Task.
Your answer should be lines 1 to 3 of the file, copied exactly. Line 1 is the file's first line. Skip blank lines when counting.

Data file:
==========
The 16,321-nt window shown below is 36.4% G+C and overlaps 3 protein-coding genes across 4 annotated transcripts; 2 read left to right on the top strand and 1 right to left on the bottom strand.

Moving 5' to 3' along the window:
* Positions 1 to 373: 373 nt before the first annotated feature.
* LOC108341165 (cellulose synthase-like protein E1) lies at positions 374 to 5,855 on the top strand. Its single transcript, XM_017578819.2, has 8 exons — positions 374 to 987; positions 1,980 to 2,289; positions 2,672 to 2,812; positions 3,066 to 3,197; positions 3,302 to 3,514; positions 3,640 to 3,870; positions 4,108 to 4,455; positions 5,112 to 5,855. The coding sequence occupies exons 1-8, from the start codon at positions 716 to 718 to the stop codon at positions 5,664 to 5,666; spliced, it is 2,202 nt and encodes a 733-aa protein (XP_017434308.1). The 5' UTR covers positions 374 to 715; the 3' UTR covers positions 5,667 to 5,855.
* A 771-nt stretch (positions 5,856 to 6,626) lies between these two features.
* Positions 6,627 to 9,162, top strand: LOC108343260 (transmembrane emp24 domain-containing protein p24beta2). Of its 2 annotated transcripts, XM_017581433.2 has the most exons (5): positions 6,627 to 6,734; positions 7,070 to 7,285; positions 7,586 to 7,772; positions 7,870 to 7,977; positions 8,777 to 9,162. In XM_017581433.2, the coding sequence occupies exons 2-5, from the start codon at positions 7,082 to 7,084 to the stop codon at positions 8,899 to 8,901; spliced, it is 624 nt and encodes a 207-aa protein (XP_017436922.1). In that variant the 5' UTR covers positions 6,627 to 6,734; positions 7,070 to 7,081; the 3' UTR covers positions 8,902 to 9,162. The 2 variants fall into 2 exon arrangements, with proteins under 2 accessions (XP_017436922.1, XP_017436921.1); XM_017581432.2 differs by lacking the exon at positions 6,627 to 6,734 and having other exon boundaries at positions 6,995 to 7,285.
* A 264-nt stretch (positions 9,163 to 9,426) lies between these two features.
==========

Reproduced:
The 16,321-nt window shown below is 36.4% G+C and overlaps 3 protein-coding genes across 4 annotated transcripts; 2 read left to right on the top strand and 1 right to left on the bottom strand.

Moving 5' to 3' along the window:
* Positions 1 to 373: 373 nt before the first annotated feature.